SILVER SPRING, MarylandMembers of the Oncologic Drugs Advisory Committee (ODAC) unanimously recommended that the Food and Drug Administration grant accelerated approval to Fragmin (dalteparin sodium, Pfizer) for the extended treatment of symptomatic venous thromboembolism (VTE), proximal deep vein thrombosis (DVT), and/or pulmonary embolism (PE) to reduce the recurrence of VTE in patients with cancer.
The recommendation came after a long discussion with Pfizer and FDA representatives about whether some data presented by the company was, in fact, an important safety warning. After that question was resolved, the panel voted 12-to-0 that the totality of safety and efficacy results presented by Pfizer warranted approval of the company's supplemental marketing application. "I think the overall risk-benefit can be dealt with by some labeling initiatives," said William Hiatt, MD, professor of medicine, University of Colorado, and a member of FDA's Cardio-Renal Advisory Committee, who served as a voting consultant during ODAC's Fragmin deliberations.
Fragmin is a low-molecular-weight heparin whose antithrombotic properties derive from enhanced inhibition of Factor Xa and thrombin by antithrombin. In humans, the drug preferentially increases the inhibition of coagulation Factor Xa while only slightly affecting clotting time. Fragmin first received FDA approval in 1994 for the prophylaxis of DVT that might lead to PE in patients undergoing abdominal surgery.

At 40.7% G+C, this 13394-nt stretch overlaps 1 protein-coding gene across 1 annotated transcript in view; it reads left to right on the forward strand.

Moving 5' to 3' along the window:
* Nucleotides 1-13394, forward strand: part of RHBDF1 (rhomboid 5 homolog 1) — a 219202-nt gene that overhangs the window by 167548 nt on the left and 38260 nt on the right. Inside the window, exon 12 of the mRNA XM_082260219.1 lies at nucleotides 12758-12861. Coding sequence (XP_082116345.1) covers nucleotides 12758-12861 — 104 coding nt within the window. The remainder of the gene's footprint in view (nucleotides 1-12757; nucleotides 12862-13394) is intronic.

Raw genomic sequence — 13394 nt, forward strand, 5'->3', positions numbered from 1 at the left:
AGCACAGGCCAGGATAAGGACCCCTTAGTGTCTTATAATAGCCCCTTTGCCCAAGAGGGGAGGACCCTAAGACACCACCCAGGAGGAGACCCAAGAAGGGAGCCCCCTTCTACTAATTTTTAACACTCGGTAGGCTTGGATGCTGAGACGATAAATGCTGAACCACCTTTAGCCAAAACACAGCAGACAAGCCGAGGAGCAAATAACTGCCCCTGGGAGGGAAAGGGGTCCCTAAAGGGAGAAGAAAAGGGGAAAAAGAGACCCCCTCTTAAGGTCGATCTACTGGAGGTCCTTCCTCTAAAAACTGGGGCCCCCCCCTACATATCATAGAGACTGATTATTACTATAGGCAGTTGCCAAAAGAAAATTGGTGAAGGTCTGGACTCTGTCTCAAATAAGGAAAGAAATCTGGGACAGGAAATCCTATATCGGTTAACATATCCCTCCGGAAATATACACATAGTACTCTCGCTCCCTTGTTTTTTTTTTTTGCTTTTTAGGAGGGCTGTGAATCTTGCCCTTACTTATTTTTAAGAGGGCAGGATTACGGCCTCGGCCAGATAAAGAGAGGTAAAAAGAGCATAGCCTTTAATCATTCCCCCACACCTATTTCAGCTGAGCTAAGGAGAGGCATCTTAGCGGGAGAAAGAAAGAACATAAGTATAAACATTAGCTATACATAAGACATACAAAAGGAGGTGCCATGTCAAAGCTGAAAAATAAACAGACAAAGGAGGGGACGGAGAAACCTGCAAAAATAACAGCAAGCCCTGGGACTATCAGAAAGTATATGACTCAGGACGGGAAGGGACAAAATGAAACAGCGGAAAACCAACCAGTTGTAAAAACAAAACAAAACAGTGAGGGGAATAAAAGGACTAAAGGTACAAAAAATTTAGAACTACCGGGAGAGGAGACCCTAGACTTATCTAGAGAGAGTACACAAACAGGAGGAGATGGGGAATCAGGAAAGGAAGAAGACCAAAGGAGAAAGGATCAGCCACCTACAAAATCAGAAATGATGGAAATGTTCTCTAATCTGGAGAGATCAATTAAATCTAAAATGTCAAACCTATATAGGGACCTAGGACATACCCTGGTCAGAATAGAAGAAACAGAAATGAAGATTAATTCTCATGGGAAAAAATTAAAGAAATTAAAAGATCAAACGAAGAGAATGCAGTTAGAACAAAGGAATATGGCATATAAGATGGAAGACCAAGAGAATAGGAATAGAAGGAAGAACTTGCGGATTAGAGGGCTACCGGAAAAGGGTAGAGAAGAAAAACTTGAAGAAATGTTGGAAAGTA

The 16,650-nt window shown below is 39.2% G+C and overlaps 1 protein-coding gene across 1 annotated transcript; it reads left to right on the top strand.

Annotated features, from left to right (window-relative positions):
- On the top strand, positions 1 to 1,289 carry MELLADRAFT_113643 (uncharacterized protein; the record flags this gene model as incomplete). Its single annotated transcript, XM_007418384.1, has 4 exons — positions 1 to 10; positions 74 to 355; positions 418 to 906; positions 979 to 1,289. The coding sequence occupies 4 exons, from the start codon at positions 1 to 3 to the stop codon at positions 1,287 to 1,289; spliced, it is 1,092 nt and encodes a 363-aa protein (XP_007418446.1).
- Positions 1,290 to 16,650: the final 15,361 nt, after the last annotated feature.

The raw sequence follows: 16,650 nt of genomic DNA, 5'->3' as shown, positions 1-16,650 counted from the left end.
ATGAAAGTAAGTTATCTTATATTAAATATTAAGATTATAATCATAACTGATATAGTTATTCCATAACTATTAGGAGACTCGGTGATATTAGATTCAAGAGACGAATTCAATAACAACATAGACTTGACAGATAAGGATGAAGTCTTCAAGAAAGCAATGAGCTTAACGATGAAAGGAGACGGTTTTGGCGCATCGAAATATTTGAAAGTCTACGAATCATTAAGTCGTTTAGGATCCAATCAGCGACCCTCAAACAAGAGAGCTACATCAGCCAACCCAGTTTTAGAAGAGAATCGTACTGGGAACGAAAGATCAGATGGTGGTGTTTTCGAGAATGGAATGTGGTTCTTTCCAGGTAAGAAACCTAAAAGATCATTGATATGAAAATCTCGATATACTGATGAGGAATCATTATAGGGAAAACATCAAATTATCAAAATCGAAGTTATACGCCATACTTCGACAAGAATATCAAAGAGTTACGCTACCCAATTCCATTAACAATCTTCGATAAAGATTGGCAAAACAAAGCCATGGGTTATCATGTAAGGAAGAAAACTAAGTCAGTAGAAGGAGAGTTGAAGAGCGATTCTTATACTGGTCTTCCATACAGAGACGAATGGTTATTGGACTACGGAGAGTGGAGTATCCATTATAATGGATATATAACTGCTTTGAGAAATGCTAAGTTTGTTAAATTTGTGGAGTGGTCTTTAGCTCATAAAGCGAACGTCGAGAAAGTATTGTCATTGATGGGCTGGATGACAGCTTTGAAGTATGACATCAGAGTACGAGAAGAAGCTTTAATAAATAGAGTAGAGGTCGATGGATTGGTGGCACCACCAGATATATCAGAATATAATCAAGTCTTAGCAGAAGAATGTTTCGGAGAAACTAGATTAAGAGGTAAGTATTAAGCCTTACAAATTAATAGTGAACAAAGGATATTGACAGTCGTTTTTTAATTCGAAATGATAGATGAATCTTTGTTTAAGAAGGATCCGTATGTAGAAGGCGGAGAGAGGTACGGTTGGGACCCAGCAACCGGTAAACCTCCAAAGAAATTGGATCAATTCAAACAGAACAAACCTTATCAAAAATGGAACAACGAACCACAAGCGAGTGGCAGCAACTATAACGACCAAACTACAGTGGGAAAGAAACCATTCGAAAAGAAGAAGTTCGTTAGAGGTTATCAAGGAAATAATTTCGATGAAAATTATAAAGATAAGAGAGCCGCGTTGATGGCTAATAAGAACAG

Venous thromboembolism occurs in about 1 in 200 cancer patients. Cancer increases the risk of VTE up to 7 times and the risk of a recurrent clot 3.2 times, compared with noncancer patients. Said Craig Eagle, MD, head of Pfizer Worldwide Medical Oncology: "We note that there is no FDA-approved medication for the prevention of recurrent VTE in cancer patients, and low-molecular-weight heparin has the potential to confer clinical benefit in the management of VTE."
To support its application, Pfizer presented data from CLOT (Comparison of Low Molecular Weight Heparin vs Oral Anticoagulant Therapy for Long-term Anticoagulation in Cancer Patients With Venous Thromboembolism), a multinational, multicenter, randomized, open-label trial published in 2003.
The trial equally randomized 676 cancer patients with proximal DVT and/or PE to receive either Fragmin plus oral anticoagulant (OAC) or OAC alone for 6 months or until death. The majority of patients had solid tumors; only 40 (11.8%) in the Fragmin arm and 30 (8.9%) in the OAC-only group had hematologic malignancies.
The primary endpoint was objectively documented, symptomatic recurrence of DVT and/or PE. Secondary endpoints were symptomatic DVT, PE, or central venous thrombosis (CVT) of the upper limbs, neck, or chest; any bleeding; major bleeding; and death. Patients were followed for survival up to 12 months. The efficacy results were based on the intention-to-treat population and the safety findings on those actually treated (three individuals in the OAC-only arm did not receive treatment).